“Chewing tobacco, whether it is pan masala and gutkha, is a major cause of cancers affecting the head and neck in Kerala. I have seen several youngsters who have lost their taste buds, parts of their tongue and jawbones due to use of these smokeless tobacco products. This sorry state can be corrected to a great extent if Kerala can also legislatively ban the consumption of chewing tobacco products,” Dr Ramadas added.

Shri KS Varghese, Retd. Circle Inspector, Kerala Police and tobacco-induced cancer survivor said, “I took to the habit of using chewing tobacco to keep away sleep during night patrolling, and its use made me a cancer patient. I am now disease-free but the cancer that tobacco presented me with shattered my wife and two children. I would appeal to the Kerala Government to bring out a legislation as in Assam and totally ban consumption of these dangerous tobacco products.”

Assam has banned consumption of pan masala, gutkha, zarda etc containing tobacco and/or nicotine under the Assam Health (Prohibition of manufacturing, advertisement, trade, storage, distribution, sale and consumption of zarda, gutkha, pan masala, etc, containing tobacco and/or nicotine) Act, 2013.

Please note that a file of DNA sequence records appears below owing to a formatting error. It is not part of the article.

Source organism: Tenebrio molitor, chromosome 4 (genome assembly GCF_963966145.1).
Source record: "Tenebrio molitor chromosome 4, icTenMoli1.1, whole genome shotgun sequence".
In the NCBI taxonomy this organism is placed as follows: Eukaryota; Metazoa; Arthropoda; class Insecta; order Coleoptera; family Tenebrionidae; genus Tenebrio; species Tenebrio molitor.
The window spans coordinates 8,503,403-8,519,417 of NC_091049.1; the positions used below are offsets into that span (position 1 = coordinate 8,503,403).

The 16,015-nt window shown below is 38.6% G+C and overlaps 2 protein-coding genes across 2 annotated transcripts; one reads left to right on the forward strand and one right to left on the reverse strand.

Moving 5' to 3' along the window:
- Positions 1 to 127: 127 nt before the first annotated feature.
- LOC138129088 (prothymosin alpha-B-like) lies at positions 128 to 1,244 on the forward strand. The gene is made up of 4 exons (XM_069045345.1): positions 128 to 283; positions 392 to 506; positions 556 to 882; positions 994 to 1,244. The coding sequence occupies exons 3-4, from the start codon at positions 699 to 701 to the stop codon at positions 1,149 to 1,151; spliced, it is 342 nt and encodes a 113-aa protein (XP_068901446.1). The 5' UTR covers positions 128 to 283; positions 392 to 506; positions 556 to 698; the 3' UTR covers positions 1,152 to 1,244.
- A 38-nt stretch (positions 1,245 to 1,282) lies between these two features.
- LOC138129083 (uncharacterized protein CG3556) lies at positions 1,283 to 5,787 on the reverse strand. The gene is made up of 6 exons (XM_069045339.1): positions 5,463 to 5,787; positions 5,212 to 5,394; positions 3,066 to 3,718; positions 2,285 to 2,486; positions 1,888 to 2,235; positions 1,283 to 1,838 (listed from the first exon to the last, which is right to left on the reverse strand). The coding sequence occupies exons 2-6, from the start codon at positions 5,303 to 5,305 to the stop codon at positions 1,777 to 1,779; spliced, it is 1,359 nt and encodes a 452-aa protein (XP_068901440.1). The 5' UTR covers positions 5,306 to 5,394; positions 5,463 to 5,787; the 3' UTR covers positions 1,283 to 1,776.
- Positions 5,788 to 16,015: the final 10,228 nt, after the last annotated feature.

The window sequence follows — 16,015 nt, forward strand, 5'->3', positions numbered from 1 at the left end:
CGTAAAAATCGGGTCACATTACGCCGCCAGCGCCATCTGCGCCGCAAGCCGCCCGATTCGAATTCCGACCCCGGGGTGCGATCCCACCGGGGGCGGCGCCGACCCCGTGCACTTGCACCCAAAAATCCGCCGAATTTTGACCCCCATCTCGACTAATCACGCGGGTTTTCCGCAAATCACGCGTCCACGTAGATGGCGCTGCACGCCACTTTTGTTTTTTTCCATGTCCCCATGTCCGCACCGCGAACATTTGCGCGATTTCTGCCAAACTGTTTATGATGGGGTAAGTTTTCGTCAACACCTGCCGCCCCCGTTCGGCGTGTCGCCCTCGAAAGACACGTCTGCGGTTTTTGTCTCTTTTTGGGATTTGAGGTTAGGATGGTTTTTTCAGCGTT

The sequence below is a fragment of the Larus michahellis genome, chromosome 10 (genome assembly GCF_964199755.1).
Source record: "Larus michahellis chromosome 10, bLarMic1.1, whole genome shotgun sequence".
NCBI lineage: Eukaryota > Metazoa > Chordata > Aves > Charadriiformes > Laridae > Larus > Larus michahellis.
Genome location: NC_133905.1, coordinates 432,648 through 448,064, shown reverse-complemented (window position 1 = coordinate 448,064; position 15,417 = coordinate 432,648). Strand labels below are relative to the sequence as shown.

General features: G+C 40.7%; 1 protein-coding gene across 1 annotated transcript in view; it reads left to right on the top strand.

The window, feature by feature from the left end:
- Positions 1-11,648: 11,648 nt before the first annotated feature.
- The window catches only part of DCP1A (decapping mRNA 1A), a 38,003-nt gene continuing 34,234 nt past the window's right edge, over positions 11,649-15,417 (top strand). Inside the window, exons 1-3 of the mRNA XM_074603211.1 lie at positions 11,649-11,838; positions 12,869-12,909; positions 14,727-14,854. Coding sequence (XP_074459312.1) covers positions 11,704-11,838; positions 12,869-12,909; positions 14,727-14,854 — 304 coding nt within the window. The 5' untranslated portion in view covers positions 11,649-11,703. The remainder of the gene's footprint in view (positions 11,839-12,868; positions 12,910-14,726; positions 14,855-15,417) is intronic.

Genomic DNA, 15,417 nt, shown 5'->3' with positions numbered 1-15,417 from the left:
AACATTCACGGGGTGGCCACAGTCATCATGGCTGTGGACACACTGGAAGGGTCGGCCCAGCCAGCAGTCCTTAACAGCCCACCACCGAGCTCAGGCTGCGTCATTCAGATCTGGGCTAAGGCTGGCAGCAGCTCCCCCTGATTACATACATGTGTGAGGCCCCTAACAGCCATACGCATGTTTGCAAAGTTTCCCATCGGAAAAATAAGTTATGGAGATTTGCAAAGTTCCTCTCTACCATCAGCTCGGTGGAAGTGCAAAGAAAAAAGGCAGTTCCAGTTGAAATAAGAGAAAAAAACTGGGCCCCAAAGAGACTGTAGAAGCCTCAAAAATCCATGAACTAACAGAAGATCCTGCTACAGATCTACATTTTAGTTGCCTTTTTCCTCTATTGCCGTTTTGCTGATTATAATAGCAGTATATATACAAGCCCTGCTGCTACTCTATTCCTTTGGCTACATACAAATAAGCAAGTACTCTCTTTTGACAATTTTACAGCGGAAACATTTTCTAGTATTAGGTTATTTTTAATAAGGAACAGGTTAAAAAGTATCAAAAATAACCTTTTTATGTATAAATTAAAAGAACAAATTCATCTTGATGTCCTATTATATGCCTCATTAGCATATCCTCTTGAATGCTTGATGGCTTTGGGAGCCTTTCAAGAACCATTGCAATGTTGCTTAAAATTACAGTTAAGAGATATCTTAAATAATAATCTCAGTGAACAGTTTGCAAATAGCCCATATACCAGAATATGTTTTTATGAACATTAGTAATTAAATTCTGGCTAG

Smt Vimala Menon, well-known social advocate and Secretary, Cheshire Home said, “It is heartening that Assam has given us a worthy example to emulate and follow. As someone who has seen the suffering of cancer victims in palliative care, I feel that everything possible should be done to bring down cancer incidence in our state. Banning consumption of all forms of chewing tobacco products by law and imposing strict penalty on violators would be an effective move.”

The Act prohibits “consumption including possession of zarda, gutkha, pan masala etc containing tobacco and/or nicotine and various types of smokeless and chewing tobacco or any of it derivatives in any form.” 

Further, the Act also makes specific reference on prohibiting advertisements of these products. Violators of the law are liable to be punished with imprisonment up to seven years and a fine between Rs 1 lakh and Rs 5 lakh. 

Consumption or possession of zarda, gutka and pan masala containing tobacco is punishable with a fine of Rs 1,000 for the first offence and Rs 2,000 for each subsequent offence. 

Image courtesy: Midday
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Thursday, 27 February 2014

Kannur police top guardians of public health in Kerala

Kannur district may be known to the world as the major centre of bidi manufacturing in Kerala, but not many would know that its police force is the swiftest and brightest in terms of enforcing the Indian tobacco control law, COTPA, 2003.


Recently updated figures of section-wise COTPA violations in the Kerala police website for the period January - December2013 brings out that the Kannur police have recorded the maximum number of 12,647 challans, across 14 districts of the state.


This assertive police action for the sake of public health has also brought in Rs 2,559,000 to the coffers during the period.